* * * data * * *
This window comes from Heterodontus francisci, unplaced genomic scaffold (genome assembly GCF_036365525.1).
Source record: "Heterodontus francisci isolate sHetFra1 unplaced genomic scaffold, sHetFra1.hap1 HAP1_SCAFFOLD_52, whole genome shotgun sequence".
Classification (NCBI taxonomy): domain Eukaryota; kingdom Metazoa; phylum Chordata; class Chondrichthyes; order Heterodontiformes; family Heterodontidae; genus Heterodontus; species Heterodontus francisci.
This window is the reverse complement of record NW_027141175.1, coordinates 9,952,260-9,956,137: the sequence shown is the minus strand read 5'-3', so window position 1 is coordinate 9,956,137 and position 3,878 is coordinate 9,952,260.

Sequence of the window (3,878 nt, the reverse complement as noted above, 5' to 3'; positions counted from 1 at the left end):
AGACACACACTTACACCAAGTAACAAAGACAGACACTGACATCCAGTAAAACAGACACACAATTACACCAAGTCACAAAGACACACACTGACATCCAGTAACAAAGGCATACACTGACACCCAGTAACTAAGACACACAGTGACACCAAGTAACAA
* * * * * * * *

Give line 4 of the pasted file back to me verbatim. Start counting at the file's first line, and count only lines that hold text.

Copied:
This window is the reverse complement of record NW_027141175.1, coordinates 9,952,260-9,956,137: the sequence shown is the minus strand read 5'-3', so window position 1 is coordinate 9,956,137 and position 3,878 is coordinate 9,952,260.